High performers are people who reliably get the right results, the right way.  Day in and day out, year after year, they add value.  There is no secret sauce, proprietary method, or hack that will magically transform you into a high performer.  It is consistency of effort, results, and behavior.

Sports have taught me a lot of invaluable lessons, but one that all athletes understand is that the game does not care who you are.  The game does not care what you did last game or last season.  The game does not care about your awards, medals, or trophies.  The game only cares about what you are doing right now.  If an athlete wants to be great, they need to bring it every day, every practice, every training session, every game, and every season.

My time at Officer Candidate School for the United States Marine Corps reinforced this lesson—consistency of effort, results, and behavior is foundational for success.  The Marines transform people into professionals who understand this fact. When things go south, knowing that they can rely on their fellow Marines, and knowing what to expect of each other, is what consistency builds. It is the cornerstone for becoming a high performer.

If you are in a position of authority, ask your direct reports what they want from you.  They will tell you that they want consistency: of expectations, feedback, and behavior. They want you to be a given, to know that you will lead and be a professional regardless of the situation.

If you have a boss, ask them what they desire the most from you as an employee.  They will tell you that they want consistency: of effort, results, and behavior. They want to know that regardless of circumstance, you are going to deliver.  They want people who reliably get the right results, the right way.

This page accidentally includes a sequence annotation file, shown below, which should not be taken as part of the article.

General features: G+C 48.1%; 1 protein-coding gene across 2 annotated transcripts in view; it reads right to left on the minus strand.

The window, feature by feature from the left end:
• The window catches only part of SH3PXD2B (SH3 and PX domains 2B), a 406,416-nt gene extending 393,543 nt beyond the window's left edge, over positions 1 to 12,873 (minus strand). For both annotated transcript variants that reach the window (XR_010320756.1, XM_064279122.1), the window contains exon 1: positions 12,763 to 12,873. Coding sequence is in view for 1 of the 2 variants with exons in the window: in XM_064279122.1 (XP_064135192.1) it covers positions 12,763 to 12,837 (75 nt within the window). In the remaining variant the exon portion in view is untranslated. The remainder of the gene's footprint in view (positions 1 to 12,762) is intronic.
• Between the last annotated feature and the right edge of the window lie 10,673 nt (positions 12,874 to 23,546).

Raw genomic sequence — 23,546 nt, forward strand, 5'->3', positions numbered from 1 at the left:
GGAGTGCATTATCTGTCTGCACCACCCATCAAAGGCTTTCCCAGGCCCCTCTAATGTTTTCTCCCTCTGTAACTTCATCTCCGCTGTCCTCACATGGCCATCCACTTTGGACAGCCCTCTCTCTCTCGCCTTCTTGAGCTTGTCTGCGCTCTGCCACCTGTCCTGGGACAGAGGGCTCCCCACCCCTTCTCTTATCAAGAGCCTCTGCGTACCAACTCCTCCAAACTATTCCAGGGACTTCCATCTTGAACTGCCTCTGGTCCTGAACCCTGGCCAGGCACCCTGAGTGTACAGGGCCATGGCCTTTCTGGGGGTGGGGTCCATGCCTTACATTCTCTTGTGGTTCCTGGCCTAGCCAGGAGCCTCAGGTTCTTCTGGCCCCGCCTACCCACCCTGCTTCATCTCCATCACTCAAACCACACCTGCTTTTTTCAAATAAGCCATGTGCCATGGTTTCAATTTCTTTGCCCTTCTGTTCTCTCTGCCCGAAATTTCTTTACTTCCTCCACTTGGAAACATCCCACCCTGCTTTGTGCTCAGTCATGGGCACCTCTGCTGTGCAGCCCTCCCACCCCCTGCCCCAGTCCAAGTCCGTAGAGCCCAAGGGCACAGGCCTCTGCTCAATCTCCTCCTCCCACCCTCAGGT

Who are the go-to people in your organization that everyone asks for help when in a pinch?  They are the people who over time have produced the right results, the right way. They are the people, regardless of the problem or the ask, who you know will respond professionally because they have done so consistently over time.  They are the ones, the high performers.

The leadership industry produces useful tools and approaches to leadership, like intentional self-reflection, empathic listening, emotional intelligence, and verbal communication.  All are important, but if approached as a one-off they will not generate the intended impact.  Consistency is the key.  Consistent intentional self-reflection.  Consistently listening to others with empathy.  Consistently relying on the value of emotional intelligence and effective verbal communication.  It is the consistency that generates the long-term impact.

Dispelling a common misunderstanding about consistency is an essential first step for developing into a high performer. Consistency of effort does not mean pulling all-nighters five days a week for a month.  That is short-term thinking, unsustainable, unhealthy, and indicates possible efficiency issues.  Instead, consistency of effort points toward people’s general work ethic over time.  Think years, not quarters.

Another simple step for understanding consistency and for developing into a higher performer is understanding what the right results mean for you, your position, and your company.  Find out what the right way means at your company.  Is that living the core values?  If so, what behaviors are representative of the core values for your position?  You need to understand how your company defines the right way so that you can consistently demonstrate those behaviors.  Someone who gets the right results, but does so in a questionable manner, does not qualify as a high performer.

There are no secrets, formulas, or hacks for developing into a high performer.  Ask someone who is one, and listen.  They probably won’t explicitly say consistency, but their message will be clear: consistency rules the day.

 (Adapted from original article published by the Reading Eagle Business Weekly on 8-14-18)